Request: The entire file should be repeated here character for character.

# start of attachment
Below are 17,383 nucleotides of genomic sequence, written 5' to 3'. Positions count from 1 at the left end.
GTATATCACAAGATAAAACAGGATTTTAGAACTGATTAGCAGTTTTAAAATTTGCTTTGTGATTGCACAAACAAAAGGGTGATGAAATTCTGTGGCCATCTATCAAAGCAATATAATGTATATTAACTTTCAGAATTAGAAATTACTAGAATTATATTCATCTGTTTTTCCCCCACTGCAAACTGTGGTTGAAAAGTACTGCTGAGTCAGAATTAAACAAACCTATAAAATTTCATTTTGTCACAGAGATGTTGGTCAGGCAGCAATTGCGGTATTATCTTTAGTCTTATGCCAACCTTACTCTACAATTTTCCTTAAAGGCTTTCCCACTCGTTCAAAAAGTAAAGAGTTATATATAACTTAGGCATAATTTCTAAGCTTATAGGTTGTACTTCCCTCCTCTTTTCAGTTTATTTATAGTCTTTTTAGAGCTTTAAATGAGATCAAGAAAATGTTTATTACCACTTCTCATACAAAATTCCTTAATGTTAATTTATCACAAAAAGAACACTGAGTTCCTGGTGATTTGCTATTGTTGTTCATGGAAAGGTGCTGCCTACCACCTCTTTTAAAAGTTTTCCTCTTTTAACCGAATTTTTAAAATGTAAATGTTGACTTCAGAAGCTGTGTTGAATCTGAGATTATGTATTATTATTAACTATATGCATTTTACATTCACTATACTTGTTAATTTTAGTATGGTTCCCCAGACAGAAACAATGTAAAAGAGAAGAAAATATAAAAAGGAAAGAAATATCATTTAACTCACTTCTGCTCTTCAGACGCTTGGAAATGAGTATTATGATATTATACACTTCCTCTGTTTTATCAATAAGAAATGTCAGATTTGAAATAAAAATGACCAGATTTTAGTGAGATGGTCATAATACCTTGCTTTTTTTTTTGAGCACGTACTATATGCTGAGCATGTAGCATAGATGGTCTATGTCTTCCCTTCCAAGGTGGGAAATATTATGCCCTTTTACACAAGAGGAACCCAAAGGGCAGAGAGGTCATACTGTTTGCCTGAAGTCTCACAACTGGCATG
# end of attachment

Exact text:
Below are 17,383 nucleotides of genomic sequence, written 5' to 3'. Positions count from 1 at the left end.
GTATATCACAAGATAAAACAGGATTTTAGAACTGATTAGCAGTTTTAAAATTTGCTTTGTGATTGCACAAACAAAAGGGTGATGAAATTCTGTGGCCATCTATCAAAGCAATATAATGTATATTAACTTTCAGAATTAGAAATTACTAGAATTATATTCATCTGTTTTTCCCCCACTGCAAACTGTGGTTGAAAAGTACTGCTGAGTCAGAATTAAACAAACCTATAAAATTTCATTTTGTCACAGAGATGTTGGTCAGGCAGCAATTGCGGTATTATCTTTAGTCTTATGCCAACCTTACTCTACAATTTTCCTTAAAGGCTTTCCCACTCGTTCAAAAAGTAAAGAGTTATATATAACTTAGGCATAATTTCTAAGCTTATAGGTTGTACTTCCCTCCTCTTTTCAGTTTATTTATAGTCTTTTTAGAGCTTTAAATGAGATCAAGAAAATGTTTATTACCACTTCTCATACAAAATTCCTTAATGTTAATTTATCACAAAAAGAACACTGAGTTCCTGGTGATTTGCTATTGTTGTTCATGGAAAGGTGCTGCCTACCACCTCTTTTAAAAGTTTTCCTCTTTTAACCGAATTTTTAAAATGTAAATGTTGACTTCAGAAGCTGTGTTGAATCTGAGATTATGTATTATTATTAACTATATGCATTTTACATTCACTATACTTGTTAATTTTAGTATGGTTCCCCAGACAGAAACAATGTAAAAGAGAAGAAAATATAAAAAGGAAAGAAATATCATTTAACTCACTTCTGCTCTTCAGACGCTTGGAAATGAGTATTATGATATTATACACTTCCTCTGTTTTATCAATAAGAAATGTCAGATTTGAAATAAAAATGACCAGATTTTAGTGAGATGGTCATAATACCTTGCTTTTTTTTTTGAGCACGTACTATATGCTGAGCATGTAGCATAGATGGTCTATGTCTTCCCTTCCAAGGTGGGAAATATTATGCCCTTTTACACAAGAGGAACCCAAAGGGCAGAGAGGTCATACTGTTTGCCTGAAGTCTCACAACTGGCATG